Monday, October 19, 2015

How many children had the Wife of Bath?

So I do this thing in my gen ed lit classes where students have to write down their thoughts, questions, and reactions to the reading on an index card before class. I'm generally happy to give credit to anything, as long as 1) it shows the student actually did the reading; and 2) it isn't plagiarized from SparkNotes. (I guess #2 is a subset of #1, but it is a special pet peeve of mine. Really, you need SparkNotes to have ideas for you?)

It's interesting seeing the trends in the questions, the way each new group of students seems to have its own character and set of concerns. This semester, everybody seems to want to know all kinds of stuff about the characters that's fundamentally unanswerable, things that are simply never addressed in the text: How old exactly is Beowulf? Did the Wife of Bath ever have any kids? What did Olivia's father and brother die of?

I wonder where this comes from. Do they think the answers must be somewhere in the text and they just haven't read carefully? Are they assuming that fictional characters have some sort of independent existence, so there must be a "right" answer even if it isn't mentioned in the text? (To be fair, this might be a reasonable assumption for the Wife of Bath question, since -- like most Brit Lit survey courses -- we're only reading the General Prologue and three of the tales, so it's quite possible, from their point of view, that the Wife of Bath could say something about her children or lack-of-children somewhere else in the work. She doesn't, as it happens, but she could.)

And sometimes the lack of a textually warranted answer is interesting, like with the student today who wanted to know why Viola disguises herself as a boy. She doesn't actually tell us. One might reasonably expect her to tell us: Rosalind does, Julia does, Portia and Imogen have reasons that can clearly be inferred. Viola doesn't. The closest thing to an answer we get comes much later in the play, when we find out her disguise is a way of keeping her lost brother "yet living in my glass." Pragmatic-but-wistful Viola doesn't confess that desire to the sea captain, but she also doesn't invent a more practical-sounding reason, which she could do. It's one of those nice little character notes that abound in Shakespeare.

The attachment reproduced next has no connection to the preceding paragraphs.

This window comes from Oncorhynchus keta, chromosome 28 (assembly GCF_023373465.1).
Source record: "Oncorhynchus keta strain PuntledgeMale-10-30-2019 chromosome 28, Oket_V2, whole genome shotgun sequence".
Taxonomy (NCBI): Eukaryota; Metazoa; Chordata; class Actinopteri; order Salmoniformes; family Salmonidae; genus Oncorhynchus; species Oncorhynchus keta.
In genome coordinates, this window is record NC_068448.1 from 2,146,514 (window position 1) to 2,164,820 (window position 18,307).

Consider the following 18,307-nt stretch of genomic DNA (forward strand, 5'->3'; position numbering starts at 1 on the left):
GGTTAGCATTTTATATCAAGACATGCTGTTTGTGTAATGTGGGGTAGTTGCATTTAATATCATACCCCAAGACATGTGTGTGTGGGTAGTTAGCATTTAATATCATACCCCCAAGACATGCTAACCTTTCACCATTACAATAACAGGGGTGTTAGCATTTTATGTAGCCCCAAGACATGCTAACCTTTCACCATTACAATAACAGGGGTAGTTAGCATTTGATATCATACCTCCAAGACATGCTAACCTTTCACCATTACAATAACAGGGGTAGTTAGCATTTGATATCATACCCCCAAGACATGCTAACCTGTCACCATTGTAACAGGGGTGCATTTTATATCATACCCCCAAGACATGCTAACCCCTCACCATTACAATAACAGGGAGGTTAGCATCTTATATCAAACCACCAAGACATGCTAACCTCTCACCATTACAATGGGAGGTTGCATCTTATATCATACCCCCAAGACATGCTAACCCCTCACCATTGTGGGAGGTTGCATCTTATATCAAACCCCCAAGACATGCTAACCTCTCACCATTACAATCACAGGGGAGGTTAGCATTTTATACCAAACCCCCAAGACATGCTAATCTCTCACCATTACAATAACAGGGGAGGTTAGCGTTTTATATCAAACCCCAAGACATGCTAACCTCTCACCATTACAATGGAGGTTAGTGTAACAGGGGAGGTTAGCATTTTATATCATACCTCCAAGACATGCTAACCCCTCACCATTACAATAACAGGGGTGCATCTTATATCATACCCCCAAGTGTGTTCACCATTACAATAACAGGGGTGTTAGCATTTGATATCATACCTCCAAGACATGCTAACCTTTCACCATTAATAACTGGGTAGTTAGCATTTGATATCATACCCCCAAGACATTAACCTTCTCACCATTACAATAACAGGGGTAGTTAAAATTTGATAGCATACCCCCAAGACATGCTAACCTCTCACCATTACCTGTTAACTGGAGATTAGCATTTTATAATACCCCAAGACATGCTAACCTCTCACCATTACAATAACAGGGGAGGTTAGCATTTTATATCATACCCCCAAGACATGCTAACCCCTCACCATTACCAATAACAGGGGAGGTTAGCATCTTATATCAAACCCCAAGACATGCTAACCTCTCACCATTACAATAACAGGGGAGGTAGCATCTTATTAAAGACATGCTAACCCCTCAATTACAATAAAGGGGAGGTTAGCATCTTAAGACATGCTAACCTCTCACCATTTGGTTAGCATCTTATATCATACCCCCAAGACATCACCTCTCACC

Student questions. Even the naive ones are really pretty cool.

6 comments:

Bardiac said...

The Viola question IS really good! We make assumptions because we've read the other cross-dressing plays, but she doesn't actually say...

meansomething said...

I like your two hypotheses--I think sometimes one, sometimes the other, sometimes both! No one asked me about the Wife's children this year in the tenth grade, but I've definitely gotten other "independent existence" questions like "Where is the Knight's wife?" (He has a son, so there must have been a wife, right?)

The thing that's currently puzzling me is twelfth graders who always want to make up a really specific narrative about a lyric poem. "I think the speaker has been married for a long time, and maybe he just cheated on his wife, and in the line about the dog he's thinking about how he's going to have to leave the dog when they get divorced..." Maybe they are picking up some hint of, say, regret in the tone, but they have trouble saying "I sense regret," they need to decide there's a whole story for which there is no support in the text. I've taught poetry for a long time, but I'm really struck by this impulse toward filling in all the blanks with narrative.

Fretful Porpentine said...

Huh, that's a really interesting phenomenon too! Maybe they've previously seen teachers develop interpretations that look to them like they've been pulled from thin air, so they think that's what you're supposed to do?

Susan said...

Or maybe they read fanfic? Because in fanfic you can make up the stories?

Fretful Porpentine said...

Sure, but in that case I'd expect them to recognize the distinction between Things That Are Defined In Canon and Things That Are Not Defined In Canon.

Fretful Porpentine said...

... and, come to think of it, I wonder if the Wife of Bath's childlessness is an example of a fan-theory that has become quasi-canon? Because I'm pretty sure I had at least one professor, and quite possibly two, who made much of it, but in fact we don't know; she could be like Margery Kempe, with fourteen kids back at home that she simply doesn't talk about very much!